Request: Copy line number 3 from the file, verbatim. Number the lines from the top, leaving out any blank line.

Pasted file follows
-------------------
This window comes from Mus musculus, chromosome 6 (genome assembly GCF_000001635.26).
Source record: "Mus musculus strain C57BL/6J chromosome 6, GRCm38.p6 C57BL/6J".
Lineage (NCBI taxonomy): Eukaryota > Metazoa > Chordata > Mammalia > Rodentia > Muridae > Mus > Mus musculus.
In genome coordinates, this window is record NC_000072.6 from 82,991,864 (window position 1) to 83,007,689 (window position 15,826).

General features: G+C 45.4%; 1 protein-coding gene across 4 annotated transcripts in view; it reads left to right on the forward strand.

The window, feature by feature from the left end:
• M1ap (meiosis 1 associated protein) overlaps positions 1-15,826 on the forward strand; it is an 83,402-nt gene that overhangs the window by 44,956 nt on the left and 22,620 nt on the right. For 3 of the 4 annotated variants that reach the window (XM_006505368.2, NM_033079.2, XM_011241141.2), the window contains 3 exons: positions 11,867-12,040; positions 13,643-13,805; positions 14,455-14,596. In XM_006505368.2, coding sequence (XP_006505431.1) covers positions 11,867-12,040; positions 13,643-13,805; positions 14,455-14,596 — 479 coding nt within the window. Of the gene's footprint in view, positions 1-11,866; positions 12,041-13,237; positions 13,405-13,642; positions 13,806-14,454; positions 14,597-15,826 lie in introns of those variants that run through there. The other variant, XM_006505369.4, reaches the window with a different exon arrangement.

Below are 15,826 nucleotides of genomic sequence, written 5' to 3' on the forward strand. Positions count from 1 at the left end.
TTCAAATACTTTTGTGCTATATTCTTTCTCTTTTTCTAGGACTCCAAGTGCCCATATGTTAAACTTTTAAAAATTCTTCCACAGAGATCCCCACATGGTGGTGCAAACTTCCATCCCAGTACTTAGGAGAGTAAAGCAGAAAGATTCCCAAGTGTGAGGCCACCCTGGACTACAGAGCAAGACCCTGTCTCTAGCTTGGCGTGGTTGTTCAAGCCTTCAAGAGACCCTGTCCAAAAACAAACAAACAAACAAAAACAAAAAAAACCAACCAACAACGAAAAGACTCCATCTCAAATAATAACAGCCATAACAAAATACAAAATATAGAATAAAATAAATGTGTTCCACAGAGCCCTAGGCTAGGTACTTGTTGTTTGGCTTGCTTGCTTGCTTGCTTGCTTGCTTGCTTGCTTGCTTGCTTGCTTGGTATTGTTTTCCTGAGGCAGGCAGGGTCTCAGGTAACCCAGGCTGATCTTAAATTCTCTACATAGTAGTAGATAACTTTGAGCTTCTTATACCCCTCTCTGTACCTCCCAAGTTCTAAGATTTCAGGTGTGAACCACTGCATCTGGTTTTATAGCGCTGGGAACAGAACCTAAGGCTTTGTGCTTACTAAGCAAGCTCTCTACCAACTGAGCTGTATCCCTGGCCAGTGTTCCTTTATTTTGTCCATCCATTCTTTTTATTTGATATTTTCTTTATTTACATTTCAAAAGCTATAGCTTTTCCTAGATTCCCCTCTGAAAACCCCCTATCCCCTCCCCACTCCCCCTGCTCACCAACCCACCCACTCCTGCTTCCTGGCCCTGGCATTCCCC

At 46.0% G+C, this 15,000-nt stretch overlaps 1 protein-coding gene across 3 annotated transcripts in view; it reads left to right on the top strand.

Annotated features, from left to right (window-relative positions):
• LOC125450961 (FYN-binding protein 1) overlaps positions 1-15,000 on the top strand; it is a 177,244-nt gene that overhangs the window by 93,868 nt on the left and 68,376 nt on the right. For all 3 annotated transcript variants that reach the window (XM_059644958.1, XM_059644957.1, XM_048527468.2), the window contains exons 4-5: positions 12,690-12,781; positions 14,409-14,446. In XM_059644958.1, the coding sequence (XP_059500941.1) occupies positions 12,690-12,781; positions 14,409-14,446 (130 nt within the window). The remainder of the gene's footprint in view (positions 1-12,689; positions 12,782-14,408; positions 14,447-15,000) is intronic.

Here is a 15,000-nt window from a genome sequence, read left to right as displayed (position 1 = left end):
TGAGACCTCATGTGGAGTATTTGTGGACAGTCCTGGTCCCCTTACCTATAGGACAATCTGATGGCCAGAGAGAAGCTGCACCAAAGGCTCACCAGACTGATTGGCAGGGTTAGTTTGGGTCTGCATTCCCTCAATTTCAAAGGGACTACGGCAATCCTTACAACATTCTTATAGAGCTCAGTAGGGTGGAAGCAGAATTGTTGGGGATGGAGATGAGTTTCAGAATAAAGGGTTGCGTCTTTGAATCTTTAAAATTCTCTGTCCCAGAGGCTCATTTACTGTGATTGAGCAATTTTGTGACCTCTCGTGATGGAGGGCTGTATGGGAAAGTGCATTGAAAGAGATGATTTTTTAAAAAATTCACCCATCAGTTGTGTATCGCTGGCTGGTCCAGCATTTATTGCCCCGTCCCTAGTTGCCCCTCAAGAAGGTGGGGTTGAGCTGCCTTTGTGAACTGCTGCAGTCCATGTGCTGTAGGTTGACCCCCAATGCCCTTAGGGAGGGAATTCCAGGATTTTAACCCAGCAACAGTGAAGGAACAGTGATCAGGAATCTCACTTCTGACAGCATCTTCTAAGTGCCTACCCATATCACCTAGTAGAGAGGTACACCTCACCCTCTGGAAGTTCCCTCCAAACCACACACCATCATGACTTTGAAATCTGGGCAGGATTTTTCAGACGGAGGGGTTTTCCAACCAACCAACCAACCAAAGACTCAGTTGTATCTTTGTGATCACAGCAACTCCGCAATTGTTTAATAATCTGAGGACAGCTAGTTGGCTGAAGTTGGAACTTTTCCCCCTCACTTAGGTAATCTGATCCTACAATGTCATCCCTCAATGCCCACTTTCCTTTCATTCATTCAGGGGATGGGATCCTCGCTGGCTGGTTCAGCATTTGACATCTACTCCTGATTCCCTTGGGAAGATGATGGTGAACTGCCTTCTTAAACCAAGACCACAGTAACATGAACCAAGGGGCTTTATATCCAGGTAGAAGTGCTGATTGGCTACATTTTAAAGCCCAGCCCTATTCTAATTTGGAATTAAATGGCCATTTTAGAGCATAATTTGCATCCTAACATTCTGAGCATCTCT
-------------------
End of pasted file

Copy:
Lineage (NCBI taxonomy): Eukaryota > Metazoa > Chordata > Mammalia > Rodentia > Muridae > Mus > Mus musculus.